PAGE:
About Balinese Masks
Traditional Balinese Masks
Masks, for the Balinese, serve as a lighting roads, to collect momentarily a portion of the cosmic energy, the vital life of the Universe.
A Balinese ritual is an invitation to invisible forces to “come down” and listen to human requests for their protection and forbearance. God takes different shapes and forms to visit the world.
The Balinese do not separate the supernatural from the natural. The spirit world is a living force that must be recognized and appeased through rituals and offerings.
Masks are seen as aids not only in visualizing the divine powers but also in providing them momentary material manifestations.
Masks performances have been important ritual on the Indonesian island of Bali for over a thousand years.
Masks are used in four traditional Balinese dramas and processions: the Topeng, which enacts stories from the times of the old Balinese and Javanese kingdoms, and established a link with the ancestor world; the Barong, which involves giant puppets and animals that serve as protective spirits, enabling a village to ward off evil; the Wayang Wong, which performs the Ramayana, a great Hindu epic, dramatizing the triumph of virtue over vice; and the Calonarang, which challenges local witches by appealing for the support and protection of Durga, the Queen of Black Magic and Goddess of Death.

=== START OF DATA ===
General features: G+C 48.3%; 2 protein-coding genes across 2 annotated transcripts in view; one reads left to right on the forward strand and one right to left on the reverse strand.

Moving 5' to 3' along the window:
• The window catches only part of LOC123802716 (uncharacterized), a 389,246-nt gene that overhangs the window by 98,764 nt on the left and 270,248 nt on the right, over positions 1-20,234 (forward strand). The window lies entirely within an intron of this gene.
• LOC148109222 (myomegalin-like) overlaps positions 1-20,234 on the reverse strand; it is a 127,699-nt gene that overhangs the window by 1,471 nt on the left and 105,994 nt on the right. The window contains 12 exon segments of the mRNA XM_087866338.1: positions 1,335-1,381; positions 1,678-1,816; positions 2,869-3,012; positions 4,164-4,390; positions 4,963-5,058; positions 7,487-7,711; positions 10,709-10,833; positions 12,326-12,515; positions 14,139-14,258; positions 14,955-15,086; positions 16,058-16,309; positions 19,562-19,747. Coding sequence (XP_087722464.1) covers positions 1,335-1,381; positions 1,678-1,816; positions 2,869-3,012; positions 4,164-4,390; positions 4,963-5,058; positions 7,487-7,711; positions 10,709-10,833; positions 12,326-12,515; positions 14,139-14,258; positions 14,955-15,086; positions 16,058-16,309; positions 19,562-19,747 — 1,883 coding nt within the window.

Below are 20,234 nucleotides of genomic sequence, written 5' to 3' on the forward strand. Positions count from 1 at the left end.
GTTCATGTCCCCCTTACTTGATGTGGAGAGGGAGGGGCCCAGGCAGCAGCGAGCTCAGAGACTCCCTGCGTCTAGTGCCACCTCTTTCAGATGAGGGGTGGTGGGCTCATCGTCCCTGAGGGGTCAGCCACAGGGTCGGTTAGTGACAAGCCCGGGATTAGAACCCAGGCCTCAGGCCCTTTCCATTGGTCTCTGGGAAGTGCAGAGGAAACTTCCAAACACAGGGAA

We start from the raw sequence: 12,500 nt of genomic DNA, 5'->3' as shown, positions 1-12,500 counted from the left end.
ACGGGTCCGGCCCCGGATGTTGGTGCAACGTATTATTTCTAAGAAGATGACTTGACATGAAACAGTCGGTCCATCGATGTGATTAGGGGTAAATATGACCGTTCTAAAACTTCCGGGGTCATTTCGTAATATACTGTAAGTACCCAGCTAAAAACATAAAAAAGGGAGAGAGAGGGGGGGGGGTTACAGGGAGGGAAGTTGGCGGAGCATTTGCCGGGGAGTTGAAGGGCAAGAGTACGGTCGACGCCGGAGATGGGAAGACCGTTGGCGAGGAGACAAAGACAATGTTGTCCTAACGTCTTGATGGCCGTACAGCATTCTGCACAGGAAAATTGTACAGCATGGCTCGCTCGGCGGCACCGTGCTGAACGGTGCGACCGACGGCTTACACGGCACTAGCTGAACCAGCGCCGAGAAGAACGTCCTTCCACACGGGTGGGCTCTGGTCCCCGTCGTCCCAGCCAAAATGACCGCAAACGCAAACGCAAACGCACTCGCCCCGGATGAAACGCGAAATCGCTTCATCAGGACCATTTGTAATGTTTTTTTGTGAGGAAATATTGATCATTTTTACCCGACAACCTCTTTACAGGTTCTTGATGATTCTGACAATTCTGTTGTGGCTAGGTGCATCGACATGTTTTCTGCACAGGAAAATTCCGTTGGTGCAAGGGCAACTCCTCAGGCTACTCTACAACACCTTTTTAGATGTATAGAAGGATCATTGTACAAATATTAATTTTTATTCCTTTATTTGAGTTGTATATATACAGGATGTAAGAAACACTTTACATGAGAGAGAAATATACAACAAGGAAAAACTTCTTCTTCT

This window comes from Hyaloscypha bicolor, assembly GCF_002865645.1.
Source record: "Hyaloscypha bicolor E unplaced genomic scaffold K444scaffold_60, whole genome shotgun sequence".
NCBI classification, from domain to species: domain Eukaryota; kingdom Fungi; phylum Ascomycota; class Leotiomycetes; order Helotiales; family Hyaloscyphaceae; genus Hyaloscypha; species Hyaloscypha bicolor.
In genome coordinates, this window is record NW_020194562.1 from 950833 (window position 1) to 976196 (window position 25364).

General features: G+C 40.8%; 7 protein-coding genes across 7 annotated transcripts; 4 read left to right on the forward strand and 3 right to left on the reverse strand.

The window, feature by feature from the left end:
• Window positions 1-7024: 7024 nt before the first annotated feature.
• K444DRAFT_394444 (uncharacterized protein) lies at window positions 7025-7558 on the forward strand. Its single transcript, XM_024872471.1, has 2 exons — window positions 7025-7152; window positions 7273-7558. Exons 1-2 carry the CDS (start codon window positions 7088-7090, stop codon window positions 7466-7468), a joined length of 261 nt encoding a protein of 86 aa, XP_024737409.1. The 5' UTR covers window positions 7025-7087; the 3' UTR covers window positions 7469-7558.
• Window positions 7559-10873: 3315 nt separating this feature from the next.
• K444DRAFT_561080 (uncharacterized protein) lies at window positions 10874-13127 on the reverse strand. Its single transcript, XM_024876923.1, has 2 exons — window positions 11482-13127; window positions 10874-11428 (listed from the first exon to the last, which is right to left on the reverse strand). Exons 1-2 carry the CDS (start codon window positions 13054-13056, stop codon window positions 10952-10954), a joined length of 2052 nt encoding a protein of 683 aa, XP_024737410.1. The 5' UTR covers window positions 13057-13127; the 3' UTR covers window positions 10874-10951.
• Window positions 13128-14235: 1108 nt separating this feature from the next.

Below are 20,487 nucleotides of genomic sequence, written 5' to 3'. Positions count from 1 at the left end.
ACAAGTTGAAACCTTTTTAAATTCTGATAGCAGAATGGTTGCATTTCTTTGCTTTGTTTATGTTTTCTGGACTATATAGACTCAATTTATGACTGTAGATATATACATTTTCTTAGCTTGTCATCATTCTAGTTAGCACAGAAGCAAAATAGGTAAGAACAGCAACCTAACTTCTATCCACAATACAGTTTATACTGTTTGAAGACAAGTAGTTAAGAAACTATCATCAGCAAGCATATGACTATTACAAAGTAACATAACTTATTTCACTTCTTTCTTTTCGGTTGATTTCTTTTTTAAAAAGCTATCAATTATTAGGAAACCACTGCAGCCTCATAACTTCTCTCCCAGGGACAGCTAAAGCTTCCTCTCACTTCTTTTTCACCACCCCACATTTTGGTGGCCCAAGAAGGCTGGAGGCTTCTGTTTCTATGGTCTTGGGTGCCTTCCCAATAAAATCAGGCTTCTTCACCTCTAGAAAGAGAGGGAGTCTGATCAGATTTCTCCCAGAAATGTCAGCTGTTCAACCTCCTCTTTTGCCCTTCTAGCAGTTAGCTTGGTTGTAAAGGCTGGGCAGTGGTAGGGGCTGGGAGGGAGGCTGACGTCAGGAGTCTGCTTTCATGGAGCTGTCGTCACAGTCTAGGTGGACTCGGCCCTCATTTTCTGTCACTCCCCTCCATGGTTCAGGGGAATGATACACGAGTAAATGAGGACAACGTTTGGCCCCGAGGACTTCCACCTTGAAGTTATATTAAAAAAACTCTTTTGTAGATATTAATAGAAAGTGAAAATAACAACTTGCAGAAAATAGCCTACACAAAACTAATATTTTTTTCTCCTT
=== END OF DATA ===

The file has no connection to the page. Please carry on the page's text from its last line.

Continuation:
The three types of masks used in these dramas depicts humans, animals, and demons. Human-looking masks can be full face, three-quarter face, or can have a movable jaw. They resemble certain character types rather than specific people. Heroes and heroines are stereotypically handsome, with refined features matched by the movements of the dancers.
Colour is also employed to reveal character.
Animal masks are mythological rather than realistic.
The Balinese classify the masks of heroes, clowns, and low spirits according to their qualities. The heroes, queens and kings are described as halus, a Balinese word meaning “sweet”, “gentle” and “refined”.
Low spirits, animals and brutish types, are referred to as keras, or “strong”, “rough”, and “forceful”.
The clowns, known as bondres characters, are from the low caste, and they manifest a plethora of deformities. They serve as attendants to the central characters and translate the Sanskrit or Kawi text of the traditional drama into Balinese language.
Extract from Balinese Masks: Spirits of an Ancient Drama – Judy Slattum